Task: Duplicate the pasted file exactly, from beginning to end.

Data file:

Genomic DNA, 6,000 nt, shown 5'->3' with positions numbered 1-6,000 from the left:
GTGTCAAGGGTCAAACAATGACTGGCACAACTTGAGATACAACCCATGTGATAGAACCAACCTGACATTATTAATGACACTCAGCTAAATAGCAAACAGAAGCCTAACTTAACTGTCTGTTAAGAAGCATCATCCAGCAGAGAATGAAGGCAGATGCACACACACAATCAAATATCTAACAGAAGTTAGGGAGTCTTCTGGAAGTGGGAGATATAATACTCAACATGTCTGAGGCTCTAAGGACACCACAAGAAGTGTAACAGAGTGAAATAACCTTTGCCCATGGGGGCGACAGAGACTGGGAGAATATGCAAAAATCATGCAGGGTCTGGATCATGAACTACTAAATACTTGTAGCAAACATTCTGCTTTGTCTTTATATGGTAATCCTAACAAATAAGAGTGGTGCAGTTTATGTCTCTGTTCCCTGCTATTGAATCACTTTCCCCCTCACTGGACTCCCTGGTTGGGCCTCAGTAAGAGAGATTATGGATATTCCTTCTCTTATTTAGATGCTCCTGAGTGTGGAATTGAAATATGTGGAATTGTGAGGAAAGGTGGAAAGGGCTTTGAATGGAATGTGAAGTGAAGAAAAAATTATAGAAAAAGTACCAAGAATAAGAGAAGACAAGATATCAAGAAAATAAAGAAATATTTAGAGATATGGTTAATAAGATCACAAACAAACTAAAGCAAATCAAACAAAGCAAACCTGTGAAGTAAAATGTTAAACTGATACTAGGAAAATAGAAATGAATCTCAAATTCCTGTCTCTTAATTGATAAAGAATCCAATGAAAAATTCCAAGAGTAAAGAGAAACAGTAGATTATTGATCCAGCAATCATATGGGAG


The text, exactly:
Genomic DNA, 6,000 nt, shown 5'->3' with positions numbered 1-6,000 from the left:
GTGTCAAGGGTCAAACAATGACTGGCACAACTTGAGATACAACCCATGTGATAGAACCAACCTGACATTATTAATGACACTCAGCTAAATAGCAAACAGAAGCCTAACTTAACTGTCTGTTAAGAAGCATCATCCAGCAGAGAATGAAGGCAGATGCACACACACAATCAAATATCTAACAGAAGTTAGGGAGTCTTCTGGAAGTGGGAGATATAATACTCAACATGTCTGAGGCTCTAAGGACACCACAAGAAGTGTAACAGAGTGAAATAACCTTTGCCCATGGGGGCGACAGAGACTGGGAGAATATGCAAAAATCATGCAGGGTCTGGATCATGAACTACTAAATACTTGTAGCAAACATTCTGCTTTGTCTTTATATGGTAATCCTAACAAATAAGAGTGGTGCAGTTTATGTCTCTGTTCCCTGCTATTGAATCACTTTCCCCCTCACTGGACTCCCTGGTTGGGCCTCAGTAAGAGAGATTATGGATATTCCTTCTCTTATTTAGATGCTCCTGAGTGTGGAATTGAAATATGTGGAATTGTGAGGAAAGGTGGAAAGGGCTTTGAATGGAATGTGAAGTGAAGAAAAAATTATAGAAAAAGTACCAAGAATAAGAGAAGACAAGATATCAAGAAAATAAAGAAATATTTAGAGATATGGTTAATAAGATCACAAACAAACTAAAGCAAATCAAACAAAGCAAACCTGTGAAGTAAAATGTTAAACTGATACTAGGAAAATAGAAATGAATCTCAAATTCCTGTCTCTTAATTGATAAAGAATCCAATGAAAAATTCCAAGAGTAAAGAGAAACAGTAGATTATTGATCCAGCAATCATATGGGAG